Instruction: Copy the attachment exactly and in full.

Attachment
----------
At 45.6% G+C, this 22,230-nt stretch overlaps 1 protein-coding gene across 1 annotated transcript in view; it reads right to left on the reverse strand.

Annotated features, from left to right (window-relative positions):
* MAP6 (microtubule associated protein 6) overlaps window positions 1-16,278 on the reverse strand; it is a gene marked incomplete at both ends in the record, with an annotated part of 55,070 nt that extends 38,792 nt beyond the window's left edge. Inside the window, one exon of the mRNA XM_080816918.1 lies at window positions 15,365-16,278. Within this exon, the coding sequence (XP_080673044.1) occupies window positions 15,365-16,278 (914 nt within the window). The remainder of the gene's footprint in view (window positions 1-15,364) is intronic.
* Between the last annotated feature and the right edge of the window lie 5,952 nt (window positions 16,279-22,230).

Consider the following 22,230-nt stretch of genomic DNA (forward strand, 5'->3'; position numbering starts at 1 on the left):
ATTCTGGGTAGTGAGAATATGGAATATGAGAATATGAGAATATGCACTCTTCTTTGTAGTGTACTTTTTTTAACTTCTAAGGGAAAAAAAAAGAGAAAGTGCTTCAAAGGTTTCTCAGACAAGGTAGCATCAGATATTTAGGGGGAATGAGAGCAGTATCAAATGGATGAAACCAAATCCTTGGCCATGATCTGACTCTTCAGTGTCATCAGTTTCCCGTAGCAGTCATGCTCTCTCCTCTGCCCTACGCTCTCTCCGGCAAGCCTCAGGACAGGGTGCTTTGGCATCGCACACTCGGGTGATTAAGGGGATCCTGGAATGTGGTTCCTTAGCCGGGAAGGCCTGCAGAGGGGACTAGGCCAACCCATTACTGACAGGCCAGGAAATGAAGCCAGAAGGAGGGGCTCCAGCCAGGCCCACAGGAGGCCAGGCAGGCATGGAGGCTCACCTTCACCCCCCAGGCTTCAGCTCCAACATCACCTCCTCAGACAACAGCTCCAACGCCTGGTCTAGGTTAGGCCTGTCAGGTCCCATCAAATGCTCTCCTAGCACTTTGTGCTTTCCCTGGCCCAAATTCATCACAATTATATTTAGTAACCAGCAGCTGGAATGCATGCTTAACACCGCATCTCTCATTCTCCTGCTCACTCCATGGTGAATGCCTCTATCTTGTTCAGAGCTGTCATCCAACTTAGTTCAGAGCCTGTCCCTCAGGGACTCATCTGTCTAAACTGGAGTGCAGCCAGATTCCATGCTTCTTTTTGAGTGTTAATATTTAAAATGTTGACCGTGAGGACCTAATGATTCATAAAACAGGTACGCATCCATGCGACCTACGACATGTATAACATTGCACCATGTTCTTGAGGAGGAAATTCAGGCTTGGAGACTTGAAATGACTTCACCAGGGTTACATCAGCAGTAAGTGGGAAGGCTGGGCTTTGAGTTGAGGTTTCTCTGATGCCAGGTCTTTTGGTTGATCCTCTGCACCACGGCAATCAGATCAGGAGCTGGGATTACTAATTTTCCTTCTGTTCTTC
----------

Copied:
At 45.6% G+C, this 22,230-nt stretch overlaps 1 protein-coding gene across 1 annotated transcript in view; it reads right to left on the reverse strand.

Annotated features, from left to right (window-relative positions):
* MAP6 (microtubule associated protein 6) overlaps window positions 1-16,278 on the reverse strand; it is a gene marked incomplete at both ends in the record, with an annotated part of 55,070 nt that extends 38,792 nt beyond the window's left edge. Inside the window, one exon of the mRNA XM_080816918.1 lies at window positions 15,365-16,278. Within this exon, the coding sequence (XP_080673044.1) occupies window positions 15,365-16,278 (914 nt within the window). The remainder of the gene's footprint in view (window positions 1-15,364) is intronic.
* Between the last annotated feature and the right edge of the window lie 5,952 nt (window positions 16,279-22,230).

Consider the following 22,230-nt stretch of genomic DNA (forward strand, 5'->3'; position numbering starts at 1 on the left):
ATTCTGGGTAGTGAGAATATGGAATATGAGAATATGAGAATATGCACTCTTCTTTGTAGTGTACTTTTTTTAACTTCTAAGGGAAAAAAAAAGAGAAAGTGCTTCAAAGGTTTCTCAGACAAGGTAGCATCAGATATTTAGGGGGAATGAGAGCAGTATCAAATGGATGAAACCAAATCCTTGGCCATGATCTGACTCTTCAGTGTCATCAGTTTCCCGTAGCAGTCATGCTCTCTCCTCTGCCCTACGCTCTCTCCGGCAAGCCTCAGGACAGGGTGCTTTGGCATCGCACACTCGGGTGATTAAGGGGATCCTGGAATGTGGTTCCTTAGCCGGGAAGGCCTGCAGAGGGGACTAGGCCAACCCATTACTGACAGGCCAGGAAATGAAGCCAGAAGGAGGGGCTCCAGCCAGGCCCACAGGAGGCCAGGCAGGCATGGAGGCTCACCTTCACCCCCCAGGCTTCAGCTCCAACATCACCTCCTCAGACAACAGCTCCAACGCCTGGTCTAGGTTAGGCCTGTCAGGTCCCATCAAATGCTCTCCTAGCACTTTGTGCTTTCCCTGGCCCAAATTCATCACAATTATATTTAGTAACCAGCAGCTGGAATGCATGCTTAACACCGCATCTCTCATTCTCCTGCTCACTCCATGGTGAATGCCTCTATCTTGTTCAGAGCTGTCATCCAACTTAGTTCAGAGCCTGTCCCTCAGGGACTCATCTGTCTAAACTGGAGTGCAGCCAGATTCCATGCTTCTTTTTGAGTGTTAATATTTAAAATGTTGACCGTGAGGACCTAATGATTCATAAAACAGGTACGCATCCATGCGACCTACGACATGTATAACATTGCACCATGTTCTTGAGGAGGAAATTCAGGCTTGGAGACTTGAAATGACTTCACCAGGGTTACATCAGCAGTAAGTGGGAAGGCTGGGCTTTGAGTTGAGGTTTCTCTGATGCCAGGTCTTTTGGTTGATCCTCTGCACCACGGCAATCAGATCAGGAGCTGGGATTACTAATTTTCCTTCTGTTCTTC